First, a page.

More than two weeks after locals 34 and 35 settled their contracts with Yale and ended a three-week strike, labor negotiations have stagnated between Yale-New Haven Hospital and its dietary workers, who returned to work Sept. 23 without a contract.
The two sides have been negotiating since January. On Sept. 19, members of the Service Employees International Union District 1199, which represents about 150 dietary workers, rejected the hospital’s latest contract offer. No negotiating sessions have been held since then, and none are planned, hospital and union officials said.
Union officials said they were told before they rejected the offer that the hospital would not make another contract proposal, but at least one union spokesman said he hoped negotiations would continue.
“Maybe they have a final final offer,” union spokesman Bill Meyerson said.
Hospital spokeswoman Katie Krauss said the hospital remains open to negotiations.
“I don’t think there’s really ever [the] word ‘final’ in contract negotiations,” Krauss said. “However, the union at that time was pushing for hospital employees to get the same kind of contract as University employees, and that was unrealistic.”
Hospital officials have maintained that 1199 is intentionally avoiding a contract settlement because they are focused on the organizing drive of 1,800 other hospital workers. But union leaders said if the hospital makes a fair offer at the bargaining table, workers will sign a contract.
Since linking their efforts for new contract negotiations with those of Yale’s two largest unions locals 34 and 35, District 1199 has sought wages, pensions and benefits comparable to those University workers receive.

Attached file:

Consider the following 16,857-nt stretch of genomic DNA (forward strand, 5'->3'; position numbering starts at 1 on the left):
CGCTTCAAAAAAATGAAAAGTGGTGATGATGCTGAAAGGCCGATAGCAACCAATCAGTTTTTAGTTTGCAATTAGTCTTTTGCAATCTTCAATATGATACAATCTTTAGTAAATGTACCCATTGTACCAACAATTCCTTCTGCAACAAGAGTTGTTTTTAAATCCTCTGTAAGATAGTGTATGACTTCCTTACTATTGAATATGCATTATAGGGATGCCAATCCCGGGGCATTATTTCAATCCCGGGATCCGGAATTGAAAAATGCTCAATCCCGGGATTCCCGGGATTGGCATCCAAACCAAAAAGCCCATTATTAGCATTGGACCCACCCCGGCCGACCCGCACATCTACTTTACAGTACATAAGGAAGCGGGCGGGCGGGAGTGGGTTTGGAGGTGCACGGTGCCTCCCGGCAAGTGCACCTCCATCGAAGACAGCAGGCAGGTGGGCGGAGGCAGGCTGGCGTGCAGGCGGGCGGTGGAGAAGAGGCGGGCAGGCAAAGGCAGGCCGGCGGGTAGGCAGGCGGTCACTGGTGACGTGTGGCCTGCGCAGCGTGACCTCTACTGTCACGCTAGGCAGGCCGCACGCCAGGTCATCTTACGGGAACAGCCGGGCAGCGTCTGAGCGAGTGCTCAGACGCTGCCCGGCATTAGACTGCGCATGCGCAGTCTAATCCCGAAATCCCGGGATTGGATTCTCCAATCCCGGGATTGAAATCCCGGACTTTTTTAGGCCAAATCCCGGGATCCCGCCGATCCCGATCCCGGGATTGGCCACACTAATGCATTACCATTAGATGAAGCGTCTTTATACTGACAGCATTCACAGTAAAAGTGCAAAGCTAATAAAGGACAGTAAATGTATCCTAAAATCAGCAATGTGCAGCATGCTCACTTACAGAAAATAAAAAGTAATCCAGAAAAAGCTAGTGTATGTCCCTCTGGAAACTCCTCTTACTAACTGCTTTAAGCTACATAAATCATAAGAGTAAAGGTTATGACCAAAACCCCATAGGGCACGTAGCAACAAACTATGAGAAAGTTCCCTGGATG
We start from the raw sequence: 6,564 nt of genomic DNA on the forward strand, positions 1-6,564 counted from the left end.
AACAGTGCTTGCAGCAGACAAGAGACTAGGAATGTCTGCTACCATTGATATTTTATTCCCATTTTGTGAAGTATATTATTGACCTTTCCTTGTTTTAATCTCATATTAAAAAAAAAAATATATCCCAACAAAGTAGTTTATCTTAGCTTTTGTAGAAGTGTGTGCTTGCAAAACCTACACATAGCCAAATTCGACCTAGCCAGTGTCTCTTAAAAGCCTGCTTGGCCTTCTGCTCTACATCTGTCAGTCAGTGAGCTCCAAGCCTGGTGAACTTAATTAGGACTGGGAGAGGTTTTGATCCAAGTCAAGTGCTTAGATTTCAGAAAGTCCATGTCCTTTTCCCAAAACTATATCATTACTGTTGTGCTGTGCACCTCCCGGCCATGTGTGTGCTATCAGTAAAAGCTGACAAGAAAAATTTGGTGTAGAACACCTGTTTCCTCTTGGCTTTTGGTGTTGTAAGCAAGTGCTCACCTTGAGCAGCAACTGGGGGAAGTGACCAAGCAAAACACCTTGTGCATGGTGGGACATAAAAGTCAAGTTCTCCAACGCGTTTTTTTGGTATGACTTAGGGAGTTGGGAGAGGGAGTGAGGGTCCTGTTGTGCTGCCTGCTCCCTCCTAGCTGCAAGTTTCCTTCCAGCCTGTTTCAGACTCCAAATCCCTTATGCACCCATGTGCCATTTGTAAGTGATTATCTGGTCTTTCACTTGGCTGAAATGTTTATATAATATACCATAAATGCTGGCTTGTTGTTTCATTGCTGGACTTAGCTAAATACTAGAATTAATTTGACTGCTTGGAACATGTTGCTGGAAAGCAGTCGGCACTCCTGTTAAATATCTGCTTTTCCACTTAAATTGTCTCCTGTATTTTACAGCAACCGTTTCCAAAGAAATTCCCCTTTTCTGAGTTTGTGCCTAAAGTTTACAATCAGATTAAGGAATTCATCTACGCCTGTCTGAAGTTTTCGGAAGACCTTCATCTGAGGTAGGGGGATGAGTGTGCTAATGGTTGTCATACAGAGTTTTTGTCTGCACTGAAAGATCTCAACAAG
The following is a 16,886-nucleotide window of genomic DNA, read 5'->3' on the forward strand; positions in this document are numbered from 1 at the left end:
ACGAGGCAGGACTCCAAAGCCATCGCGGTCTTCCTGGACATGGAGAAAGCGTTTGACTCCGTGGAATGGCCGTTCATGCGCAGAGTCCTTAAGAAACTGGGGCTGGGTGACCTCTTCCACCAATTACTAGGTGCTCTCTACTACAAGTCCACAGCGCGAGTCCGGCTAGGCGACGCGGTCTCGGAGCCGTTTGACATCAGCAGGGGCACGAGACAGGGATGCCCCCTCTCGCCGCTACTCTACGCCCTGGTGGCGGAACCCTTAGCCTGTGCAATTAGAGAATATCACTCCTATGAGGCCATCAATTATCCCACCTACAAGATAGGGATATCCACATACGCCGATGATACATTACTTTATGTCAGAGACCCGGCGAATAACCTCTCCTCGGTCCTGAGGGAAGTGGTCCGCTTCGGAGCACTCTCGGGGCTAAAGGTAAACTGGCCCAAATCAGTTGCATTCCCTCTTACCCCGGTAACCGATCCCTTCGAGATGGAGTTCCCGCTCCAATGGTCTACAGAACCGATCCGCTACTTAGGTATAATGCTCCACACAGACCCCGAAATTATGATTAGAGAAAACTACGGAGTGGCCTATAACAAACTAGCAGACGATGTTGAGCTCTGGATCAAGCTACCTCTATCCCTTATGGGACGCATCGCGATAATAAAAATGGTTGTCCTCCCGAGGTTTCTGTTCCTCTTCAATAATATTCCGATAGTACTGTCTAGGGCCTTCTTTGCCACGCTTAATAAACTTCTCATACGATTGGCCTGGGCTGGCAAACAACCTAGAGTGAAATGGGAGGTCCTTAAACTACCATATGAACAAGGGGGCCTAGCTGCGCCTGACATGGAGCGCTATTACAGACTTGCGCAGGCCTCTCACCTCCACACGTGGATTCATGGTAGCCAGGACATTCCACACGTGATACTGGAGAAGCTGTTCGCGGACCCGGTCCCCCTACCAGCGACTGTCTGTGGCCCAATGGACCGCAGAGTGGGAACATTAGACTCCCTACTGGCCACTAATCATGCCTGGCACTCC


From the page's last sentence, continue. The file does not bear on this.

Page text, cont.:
District 1199 member Ray Milici said union workers continue to participate in a number of small job actions. He said 1199 members plan to visit the homes or workplaces of each hospital board member. They have already visited the home of board member Marvin Lender and leafleted his neighbors, Milici said.
This afternoon, union members plan to visit the office of Albertus Magnus College President Julia McNamara GRD ’80, who also serves as chairwoman of the hospital’s board of trustees, Meyerson said. The purpose of the visit is to “end the abusive debt collection” of the hospital, Meyerson said.
“[We want] to call on her to use her position to ensure that workers at [the hospital] receive the same kinds of wages and benefits as Yale University workers,” Meyerson said.
In the last few weeks, District 1199 has publicized allegations of aggressive debt collection by the hospital. Milici said future efforts will include informing the public that Joseph Zaccagnino, the hospital’s president and CEO, is on the board of the New Haven Savings Bank. The bank has recently come under fire for trying to switch from a mutual bank to a bank with stockholders.
McNamara could not be reached for comment Tuesday. Other members of the board include Yale President Richard Levin and Quinnipiac University President John Lahey.
Milici said returning to work without a contract was disappointing, but he said workers’ spirits remain high.
“[1199 workers] felt really good about the strike,” Milici said. “I can hear them [in the kitchen] singing, ‘We want a contract, we want a contract.'”
Milici said another strike was not out of the question, but he said he considered it unlikely because of 1199’s small size.
“We don’t want to be out there alone,” Milici said.
The organizing movement at the hospital was not legally tied to contract negotiations for locals 34 and 35, but leaders of locals 34 and 35 frequently linked the hospital’s labor dispute to their own during this past round of talks.